MIAMI (AP) | The first thing you notice when walking into the new “Queer Miami” exhibit are voices. They echo in the background — and all around — and become clearer as you stroll deeper inside the HistoryMiami Museum in downtown Miami.
They are voices of transgender performers talking about their craft. They are the voices of gay Mariel refugees who carved a new life in Miami in 1980 after fleeing Fidel Castro’s Cuba. And they are voices of protestors of gay discrimination ordinances in the 1970s.
Tied to the 50th anniversary of the Stonewall rebellion, the exhibit looks back at 100 years of crimes and discrimination against Miami’s LGBTQ communities and how they made their voices heard through community development, the gay rights movement and same-sex marriage.
Miami native Julio Capo Jr. curated the exhibit, which opened March 16 and will remain up through Sept. 1 at the museum, 101 W. Flagler St.
“It’s an exciting _ and most necessary _ time to tell these stories,” said Capo, an associate professor of history at the University of Massachusetts-Amherst and an expert of gender and sexuality.
“One of the greatest challenges in studying LGBTQ history is that our lives and experiences are so often purposefully erased from history books and archives,” he said. “As this exhibit will show, our LGBTQ community, of which I am also a proud member, has persisted and persevered in Miami since its inception.”
Housed in a 5,000-square-foot gallery on the second floor of the museum, the exhibit uses a mix of historical documents, news articles, testimonials and memorabilia to document gay history.
A series of panels detail Florida’s early laws and ordinances that criminalized same-sex behaviors as well as female and male impersonator stage shows.
Black and white footage captured raids in the 1950s and 60s at Miami Beach and Miami bars known for catering to gays and lesbians. There’s also surveillance video of men sunbathing at Miami Beach’s 21st street and Collins Avenue, a popular gathering spot for gay men in the 1960s and 1970s.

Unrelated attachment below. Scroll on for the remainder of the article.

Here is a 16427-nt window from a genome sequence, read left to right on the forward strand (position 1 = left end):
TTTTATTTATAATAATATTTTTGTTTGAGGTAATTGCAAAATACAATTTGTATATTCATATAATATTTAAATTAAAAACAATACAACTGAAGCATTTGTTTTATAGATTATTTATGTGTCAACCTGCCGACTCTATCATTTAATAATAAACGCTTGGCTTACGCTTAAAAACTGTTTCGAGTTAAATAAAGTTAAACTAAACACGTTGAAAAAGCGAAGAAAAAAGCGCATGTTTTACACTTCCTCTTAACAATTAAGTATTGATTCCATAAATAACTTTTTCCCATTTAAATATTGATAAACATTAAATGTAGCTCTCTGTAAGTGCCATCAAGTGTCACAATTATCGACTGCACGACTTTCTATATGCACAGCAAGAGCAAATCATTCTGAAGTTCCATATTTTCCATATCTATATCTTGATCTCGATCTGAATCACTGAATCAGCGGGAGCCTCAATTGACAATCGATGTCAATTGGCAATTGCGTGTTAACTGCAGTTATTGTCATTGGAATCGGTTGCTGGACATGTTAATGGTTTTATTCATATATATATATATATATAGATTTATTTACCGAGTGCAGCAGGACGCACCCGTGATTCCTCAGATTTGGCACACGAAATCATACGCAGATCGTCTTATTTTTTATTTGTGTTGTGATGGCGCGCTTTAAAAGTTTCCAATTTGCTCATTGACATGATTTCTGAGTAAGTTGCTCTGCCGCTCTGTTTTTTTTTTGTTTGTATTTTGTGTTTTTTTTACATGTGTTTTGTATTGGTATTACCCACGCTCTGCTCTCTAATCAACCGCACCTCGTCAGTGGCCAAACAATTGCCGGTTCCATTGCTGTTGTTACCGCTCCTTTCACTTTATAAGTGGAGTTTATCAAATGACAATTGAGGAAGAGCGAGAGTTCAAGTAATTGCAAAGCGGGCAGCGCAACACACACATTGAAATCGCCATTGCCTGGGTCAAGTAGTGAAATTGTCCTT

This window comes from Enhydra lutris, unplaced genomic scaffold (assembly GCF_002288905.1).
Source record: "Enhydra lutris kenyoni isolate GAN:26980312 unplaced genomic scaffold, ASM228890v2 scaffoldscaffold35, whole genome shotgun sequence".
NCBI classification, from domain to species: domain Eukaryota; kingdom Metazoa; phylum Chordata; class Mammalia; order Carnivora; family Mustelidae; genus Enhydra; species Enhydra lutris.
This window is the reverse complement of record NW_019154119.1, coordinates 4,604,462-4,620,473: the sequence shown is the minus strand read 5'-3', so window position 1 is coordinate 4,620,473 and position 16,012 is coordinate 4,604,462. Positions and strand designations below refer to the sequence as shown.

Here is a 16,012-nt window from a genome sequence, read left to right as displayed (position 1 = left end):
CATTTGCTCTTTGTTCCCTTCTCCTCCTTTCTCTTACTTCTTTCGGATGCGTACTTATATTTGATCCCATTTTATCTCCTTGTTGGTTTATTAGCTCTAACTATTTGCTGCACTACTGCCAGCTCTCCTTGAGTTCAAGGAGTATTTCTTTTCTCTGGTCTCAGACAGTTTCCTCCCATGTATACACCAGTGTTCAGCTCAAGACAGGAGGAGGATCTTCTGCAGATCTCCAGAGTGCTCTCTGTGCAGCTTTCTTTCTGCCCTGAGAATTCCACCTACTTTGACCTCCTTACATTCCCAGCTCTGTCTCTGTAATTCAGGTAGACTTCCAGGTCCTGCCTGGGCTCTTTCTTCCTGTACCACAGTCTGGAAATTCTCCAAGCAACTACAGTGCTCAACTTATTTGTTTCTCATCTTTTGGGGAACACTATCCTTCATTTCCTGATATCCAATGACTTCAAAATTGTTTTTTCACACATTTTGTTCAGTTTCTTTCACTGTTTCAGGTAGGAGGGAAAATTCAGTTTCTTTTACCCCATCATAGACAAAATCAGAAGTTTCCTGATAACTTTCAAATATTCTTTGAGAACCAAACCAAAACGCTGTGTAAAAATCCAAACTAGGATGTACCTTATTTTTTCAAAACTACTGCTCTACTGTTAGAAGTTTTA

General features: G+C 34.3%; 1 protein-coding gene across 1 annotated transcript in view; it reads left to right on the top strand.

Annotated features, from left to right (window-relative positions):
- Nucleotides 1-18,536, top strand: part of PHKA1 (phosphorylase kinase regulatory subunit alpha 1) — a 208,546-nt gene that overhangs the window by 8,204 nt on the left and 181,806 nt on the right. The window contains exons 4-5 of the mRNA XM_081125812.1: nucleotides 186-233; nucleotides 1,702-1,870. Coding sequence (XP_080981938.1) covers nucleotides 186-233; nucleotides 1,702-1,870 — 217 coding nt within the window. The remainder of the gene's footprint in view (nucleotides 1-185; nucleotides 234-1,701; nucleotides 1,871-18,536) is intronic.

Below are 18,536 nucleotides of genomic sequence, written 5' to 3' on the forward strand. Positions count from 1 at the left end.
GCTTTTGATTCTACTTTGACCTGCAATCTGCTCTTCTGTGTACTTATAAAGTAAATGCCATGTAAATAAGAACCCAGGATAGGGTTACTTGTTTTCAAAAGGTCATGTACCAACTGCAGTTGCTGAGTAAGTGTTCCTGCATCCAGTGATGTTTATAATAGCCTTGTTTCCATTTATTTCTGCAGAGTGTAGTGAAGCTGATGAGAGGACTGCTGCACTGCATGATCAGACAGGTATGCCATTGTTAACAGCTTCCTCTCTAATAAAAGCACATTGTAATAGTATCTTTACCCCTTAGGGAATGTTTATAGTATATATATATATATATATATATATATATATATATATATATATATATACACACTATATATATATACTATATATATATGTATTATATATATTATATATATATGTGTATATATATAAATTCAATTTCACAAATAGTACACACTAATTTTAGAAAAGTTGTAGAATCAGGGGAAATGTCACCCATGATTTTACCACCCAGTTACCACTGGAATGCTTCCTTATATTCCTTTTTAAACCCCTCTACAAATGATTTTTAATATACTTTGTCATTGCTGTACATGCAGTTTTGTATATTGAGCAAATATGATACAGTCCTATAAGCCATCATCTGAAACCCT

A wall of photos features couples and people holding signs describing their professions in Miami’s first LGBT parade in 1978. Archival material highlights Anita Bryant’s statewide “Save Our Children” campaign to repeal a Dade County ordinance that banned discrimination against gays, lesbians and bisexuals.
Nearby, a display reflects on the early AIDS crisis with TV footage of early diagnoses in 1981 and how Florida “had more cases than almost any other state” in 1983. Articles and photos tell the story of Pedro Zamora, the Cuban-American AIDS educator who shared his struggles of living with HIV positive on MTV’s “The Real World” in 1994 before his death.
A display case holds T-shirts, passes and programs from The White Party, an annual Miami event launched in 1984 to raise funds for AIDS/HIV programs at the Health Crisis Network, now known as Care Resource.
The exhibit also dedicated an area to LGBTQ immigration and its impact on South Florida.
A video interview shows a couple, Luis Molina and Rolando Zerquera, recalling how they pretended to be straight to flee Cuba during the 1980 Mariel boat lift.
The men describe how they swapped partners with a lesbian couple to protect themselves from being accused as gay during their voyage to Miami.
At the end of the exhibit, where a giant installation of rainbow-colored ribbons hangs from the ceiling, visitors are invited to write their own LGBTQ stories on index cards.
“There are many Queer Miami stories. Share yours,” reads a message on a wall.